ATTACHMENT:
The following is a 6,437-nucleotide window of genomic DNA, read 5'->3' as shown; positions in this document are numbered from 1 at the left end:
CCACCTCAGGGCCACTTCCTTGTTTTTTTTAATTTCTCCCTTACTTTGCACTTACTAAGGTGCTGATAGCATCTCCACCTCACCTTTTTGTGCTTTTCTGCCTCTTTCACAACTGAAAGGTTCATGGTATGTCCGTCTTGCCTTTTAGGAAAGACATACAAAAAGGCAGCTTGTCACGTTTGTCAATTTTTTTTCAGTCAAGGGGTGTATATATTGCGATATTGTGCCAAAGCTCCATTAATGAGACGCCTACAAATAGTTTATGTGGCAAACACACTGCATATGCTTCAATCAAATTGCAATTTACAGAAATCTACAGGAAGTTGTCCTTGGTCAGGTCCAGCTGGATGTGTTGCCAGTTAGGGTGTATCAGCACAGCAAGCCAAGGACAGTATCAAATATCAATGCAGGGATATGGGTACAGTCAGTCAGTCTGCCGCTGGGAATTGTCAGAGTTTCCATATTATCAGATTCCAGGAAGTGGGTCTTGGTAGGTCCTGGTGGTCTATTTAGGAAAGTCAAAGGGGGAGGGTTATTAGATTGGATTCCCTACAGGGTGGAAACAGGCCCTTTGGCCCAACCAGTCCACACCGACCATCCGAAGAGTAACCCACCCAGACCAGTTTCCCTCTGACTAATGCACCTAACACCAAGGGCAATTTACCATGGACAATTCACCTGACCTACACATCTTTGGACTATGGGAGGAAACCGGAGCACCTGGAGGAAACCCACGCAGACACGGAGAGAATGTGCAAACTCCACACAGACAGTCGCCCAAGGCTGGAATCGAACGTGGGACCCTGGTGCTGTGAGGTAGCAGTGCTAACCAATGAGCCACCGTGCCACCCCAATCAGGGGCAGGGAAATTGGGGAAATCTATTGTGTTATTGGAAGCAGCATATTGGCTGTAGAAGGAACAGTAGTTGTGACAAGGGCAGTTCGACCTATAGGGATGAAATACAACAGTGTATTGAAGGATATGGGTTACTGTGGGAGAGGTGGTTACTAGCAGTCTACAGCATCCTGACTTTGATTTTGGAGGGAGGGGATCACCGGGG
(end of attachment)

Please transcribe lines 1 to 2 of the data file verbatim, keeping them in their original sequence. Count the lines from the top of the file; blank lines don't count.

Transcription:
The following is a 6,437-nucleotide window of genomic DNA, read 5'->3' as shown; positions in this document are numbered from 1 at the left end:
CCACCTCAGGGCCACTTCCTTGTTTTTTTTAATTTCTCCCTTACTTTGCACTTACTAAGGTGCTGATAGCATCTCCACCTCACCTTTTTGTGCTTTTCTGCCTCTTTCACAACTGAAAGGTTCATGGTATGTCCGTCTTGCCTTTTAGGAAAGACATACAAAAAGGCAGCTTGTCACGTTTGTCAATTTTTTTTCAGTCAAGGGGTGTATATATTGCGATATTGTGCCAAAGCTCCATTAATGAGACGCCTACAAATAGTTTATGTGGCAAACACACTGCATATGCTTCAATCAAATTGCAATTTACAGAAATCTACAGGAAGTTGTCCTTGGTCAGGTCCAGCTGGATGTGTTGCCAGTTAGGGTGTATCAGCACAGCAAGCCAAGGACAGTATCAAATATCAATGCAGGGATATGGGTACAGTCAGTCAGTCTGCCGCTGGGAATTGTCAGAGTTTCCATATTATCAGATTCCAGGAAGTGGGTCTTGGTAGGTCCTGGTGGTCTATTTAGGAAAGTCAAAGGGGGAGGGTTATTAGATTGGATTCCCTACAGGGTGGAAACAGGCCCTTTGGCCCAACCAGTCCACACCGACCATCCGAAGAGTAACCCACCCAGACCAGTTTCCCTCTGACTAATGCACCTAACACCAAGGGCAATTTACCATGGACAATTCACCTGACCTACACATCTTTGGACTATGGGAGGAAACCGGAGCACCTGGAGGAAACCCACGCAGACACGGAGAGAATGTGCAAACTCCACACAGACAGTCGCCCAAGGCTGGAATCGAACGTGGGACCCTGGTGCTGTGAGGTAGCAGTGCTAACCAATGAGCCACCGTGCCACCCCAATCAGGGGCAGGGAAATTGGGGAAATCTATTGTGTTATTGGAAGCAGCATATTGGCTGTAGAAGGAACAGTAGTTGTGACAAGGGCAGTTCGACCTATAGGGATGAAATACAACAGTGTATTGAAGGATATGGGTTACTGTGGGAGAGGTGGTTACTAGCAGTCTACAGCATCCTGACTTTGATTTTGGAGGGAGGGGATCACCGGGG